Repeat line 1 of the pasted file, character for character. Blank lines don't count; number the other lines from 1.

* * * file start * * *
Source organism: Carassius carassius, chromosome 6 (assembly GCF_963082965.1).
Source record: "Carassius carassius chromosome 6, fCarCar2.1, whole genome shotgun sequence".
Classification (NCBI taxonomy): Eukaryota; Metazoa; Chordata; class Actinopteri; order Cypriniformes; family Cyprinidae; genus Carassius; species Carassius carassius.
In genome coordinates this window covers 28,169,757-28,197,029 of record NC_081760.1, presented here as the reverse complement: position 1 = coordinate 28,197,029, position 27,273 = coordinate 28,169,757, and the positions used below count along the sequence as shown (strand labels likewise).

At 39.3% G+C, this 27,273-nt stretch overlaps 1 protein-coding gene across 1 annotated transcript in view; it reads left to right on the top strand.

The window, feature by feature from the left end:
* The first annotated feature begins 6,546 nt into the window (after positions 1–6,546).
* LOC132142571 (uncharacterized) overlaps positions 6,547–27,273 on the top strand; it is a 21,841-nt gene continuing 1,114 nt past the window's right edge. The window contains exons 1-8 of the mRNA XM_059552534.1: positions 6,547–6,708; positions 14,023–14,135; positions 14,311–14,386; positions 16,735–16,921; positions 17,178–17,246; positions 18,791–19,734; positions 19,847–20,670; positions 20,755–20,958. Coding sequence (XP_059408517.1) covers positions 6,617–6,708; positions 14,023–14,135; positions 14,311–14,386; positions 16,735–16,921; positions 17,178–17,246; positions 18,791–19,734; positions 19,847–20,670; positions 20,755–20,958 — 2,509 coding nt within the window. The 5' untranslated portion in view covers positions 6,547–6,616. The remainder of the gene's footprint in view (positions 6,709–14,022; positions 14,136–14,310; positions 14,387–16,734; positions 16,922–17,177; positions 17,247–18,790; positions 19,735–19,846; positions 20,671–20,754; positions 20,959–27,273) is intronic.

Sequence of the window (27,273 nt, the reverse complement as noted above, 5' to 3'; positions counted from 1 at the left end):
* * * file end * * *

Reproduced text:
Source organism: Carassius carassius, chromosome 6 (assembly GCF_963082965.1).